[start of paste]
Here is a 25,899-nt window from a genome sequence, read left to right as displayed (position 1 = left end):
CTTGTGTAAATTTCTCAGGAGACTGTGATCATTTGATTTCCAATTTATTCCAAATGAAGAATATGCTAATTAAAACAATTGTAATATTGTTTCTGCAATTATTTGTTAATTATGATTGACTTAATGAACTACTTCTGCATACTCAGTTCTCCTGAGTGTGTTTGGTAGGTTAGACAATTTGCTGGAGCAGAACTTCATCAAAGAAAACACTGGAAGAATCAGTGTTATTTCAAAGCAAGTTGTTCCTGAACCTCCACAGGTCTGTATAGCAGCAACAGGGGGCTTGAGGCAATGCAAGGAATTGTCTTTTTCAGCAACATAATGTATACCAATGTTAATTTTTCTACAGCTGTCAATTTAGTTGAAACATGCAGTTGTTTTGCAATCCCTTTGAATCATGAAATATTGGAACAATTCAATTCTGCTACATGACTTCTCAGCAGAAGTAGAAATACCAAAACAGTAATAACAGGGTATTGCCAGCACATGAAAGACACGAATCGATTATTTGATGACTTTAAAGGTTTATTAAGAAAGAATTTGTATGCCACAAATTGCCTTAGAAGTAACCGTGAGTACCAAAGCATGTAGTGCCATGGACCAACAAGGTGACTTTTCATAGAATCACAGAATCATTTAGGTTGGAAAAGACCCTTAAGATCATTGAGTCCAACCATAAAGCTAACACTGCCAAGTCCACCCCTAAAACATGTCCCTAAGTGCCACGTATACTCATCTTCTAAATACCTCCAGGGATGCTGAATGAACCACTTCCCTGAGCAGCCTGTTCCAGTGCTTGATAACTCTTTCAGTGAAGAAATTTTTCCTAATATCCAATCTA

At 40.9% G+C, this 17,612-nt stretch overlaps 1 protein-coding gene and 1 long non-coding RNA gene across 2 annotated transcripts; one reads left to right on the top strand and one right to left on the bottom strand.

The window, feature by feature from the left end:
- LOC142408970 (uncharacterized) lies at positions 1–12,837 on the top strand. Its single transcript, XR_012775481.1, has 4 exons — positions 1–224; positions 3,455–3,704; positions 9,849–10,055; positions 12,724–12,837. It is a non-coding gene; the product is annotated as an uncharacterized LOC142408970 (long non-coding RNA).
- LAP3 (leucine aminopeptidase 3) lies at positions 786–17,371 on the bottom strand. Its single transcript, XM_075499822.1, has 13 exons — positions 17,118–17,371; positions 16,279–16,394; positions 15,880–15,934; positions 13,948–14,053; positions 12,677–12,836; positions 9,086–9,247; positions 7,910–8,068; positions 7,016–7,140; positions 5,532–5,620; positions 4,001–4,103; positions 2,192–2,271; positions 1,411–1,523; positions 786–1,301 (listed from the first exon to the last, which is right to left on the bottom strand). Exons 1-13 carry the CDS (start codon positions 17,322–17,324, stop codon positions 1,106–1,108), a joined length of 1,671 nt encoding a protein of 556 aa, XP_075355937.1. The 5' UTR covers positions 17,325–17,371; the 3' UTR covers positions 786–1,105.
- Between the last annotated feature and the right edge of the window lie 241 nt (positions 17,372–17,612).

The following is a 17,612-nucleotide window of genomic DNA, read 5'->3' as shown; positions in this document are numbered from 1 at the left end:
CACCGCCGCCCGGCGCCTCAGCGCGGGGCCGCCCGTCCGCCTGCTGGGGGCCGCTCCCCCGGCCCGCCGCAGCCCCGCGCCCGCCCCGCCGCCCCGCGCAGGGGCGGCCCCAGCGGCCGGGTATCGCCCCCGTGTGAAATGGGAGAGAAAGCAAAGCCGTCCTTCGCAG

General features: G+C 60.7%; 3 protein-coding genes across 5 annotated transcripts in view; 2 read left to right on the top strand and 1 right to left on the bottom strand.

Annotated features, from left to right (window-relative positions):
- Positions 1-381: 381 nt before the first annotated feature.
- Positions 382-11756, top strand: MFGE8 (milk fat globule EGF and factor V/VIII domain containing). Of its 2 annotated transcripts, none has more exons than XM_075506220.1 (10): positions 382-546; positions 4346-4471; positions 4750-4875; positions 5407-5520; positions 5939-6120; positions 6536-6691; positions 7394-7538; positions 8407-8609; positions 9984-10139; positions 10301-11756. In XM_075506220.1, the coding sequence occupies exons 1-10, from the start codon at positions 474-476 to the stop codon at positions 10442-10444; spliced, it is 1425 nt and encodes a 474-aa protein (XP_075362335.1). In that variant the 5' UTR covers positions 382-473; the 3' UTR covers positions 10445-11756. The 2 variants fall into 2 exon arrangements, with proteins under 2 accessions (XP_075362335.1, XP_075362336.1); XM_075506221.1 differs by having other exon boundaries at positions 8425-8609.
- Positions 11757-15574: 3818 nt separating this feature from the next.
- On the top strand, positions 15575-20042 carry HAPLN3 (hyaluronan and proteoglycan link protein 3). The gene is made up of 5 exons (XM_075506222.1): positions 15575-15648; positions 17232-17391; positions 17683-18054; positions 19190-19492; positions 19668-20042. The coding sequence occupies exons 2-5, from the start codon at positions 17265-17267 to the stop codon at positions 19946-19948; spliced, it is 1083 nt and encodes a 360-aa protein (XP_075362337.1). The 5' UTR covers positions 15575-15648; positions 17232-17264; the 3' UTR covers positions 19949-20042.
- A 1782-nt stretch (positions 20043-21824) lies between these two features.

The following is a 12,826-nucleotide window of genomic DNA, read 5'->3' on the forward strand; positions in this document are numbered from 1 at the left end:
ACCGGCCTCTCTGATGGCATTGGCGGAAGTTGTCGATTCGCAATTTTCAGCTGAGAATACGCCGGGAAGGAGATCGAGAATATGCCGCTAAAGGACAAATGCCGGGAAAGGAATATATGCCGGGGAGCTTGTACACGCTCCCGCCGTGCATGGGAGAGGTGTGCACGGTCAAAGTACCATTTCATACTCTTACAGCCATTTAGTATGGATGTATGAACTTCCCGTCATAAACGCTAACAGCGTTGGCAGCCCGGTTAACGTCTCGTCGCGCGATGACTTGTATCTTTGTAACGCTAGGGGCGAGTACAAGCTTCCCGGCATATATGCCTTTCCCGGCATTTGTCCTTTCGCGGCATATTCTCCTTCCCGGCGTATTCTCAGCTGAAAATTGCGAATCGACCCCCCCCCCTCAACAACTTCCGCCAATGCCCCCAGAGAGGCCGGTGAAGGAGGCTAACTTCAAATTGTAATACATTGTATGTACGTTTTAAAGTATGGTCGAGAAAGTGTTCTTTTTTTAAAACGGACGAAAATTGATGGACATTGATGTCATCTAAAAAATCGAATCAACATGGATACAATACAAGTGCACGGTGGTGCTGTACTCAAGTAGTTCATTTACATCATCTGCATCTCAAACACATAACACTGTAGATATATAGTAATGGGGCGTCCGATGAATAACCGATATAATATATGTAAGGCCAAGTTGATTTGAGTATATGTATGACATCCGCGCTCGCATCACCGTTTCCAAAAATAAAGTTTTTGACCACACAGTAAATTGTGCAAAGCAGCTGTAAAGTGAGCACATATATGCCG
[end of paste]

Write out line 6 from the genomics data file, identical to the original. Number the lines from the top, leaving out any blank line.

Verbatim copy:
- LAP3 (leucine aminopeptidase 3) lies at positions 786–17,371 on the bottom strand. Its single transcript, XM_075499822.1, has 13 exons — positions 17,118–17,371; positions 16,279–16,394; positions 15,880–15,934; positions 13,948–14,053; positions 12,677–12,836; positions 9,086–9,247; positions 7,910–8,068; positions 7,016–7,140; positions 5,532–5,620; positions 4,001–4,103; positions 2,192–2,271; positions 1,411–1,523; positions 786–1,301 (listed from the first exon to the last, which is right to left on the bottom strand). Exons 1-13 carry the CDS (start codon positions 17,322–17,324, stop codon positions 1,106–1,108), a joined length of 1,671 nt encoding a protein of 556 aa, XP_075355937.1. The 5' UTR covers positions 17,325–17,371; the 3' UTR covers positions 786–1,105.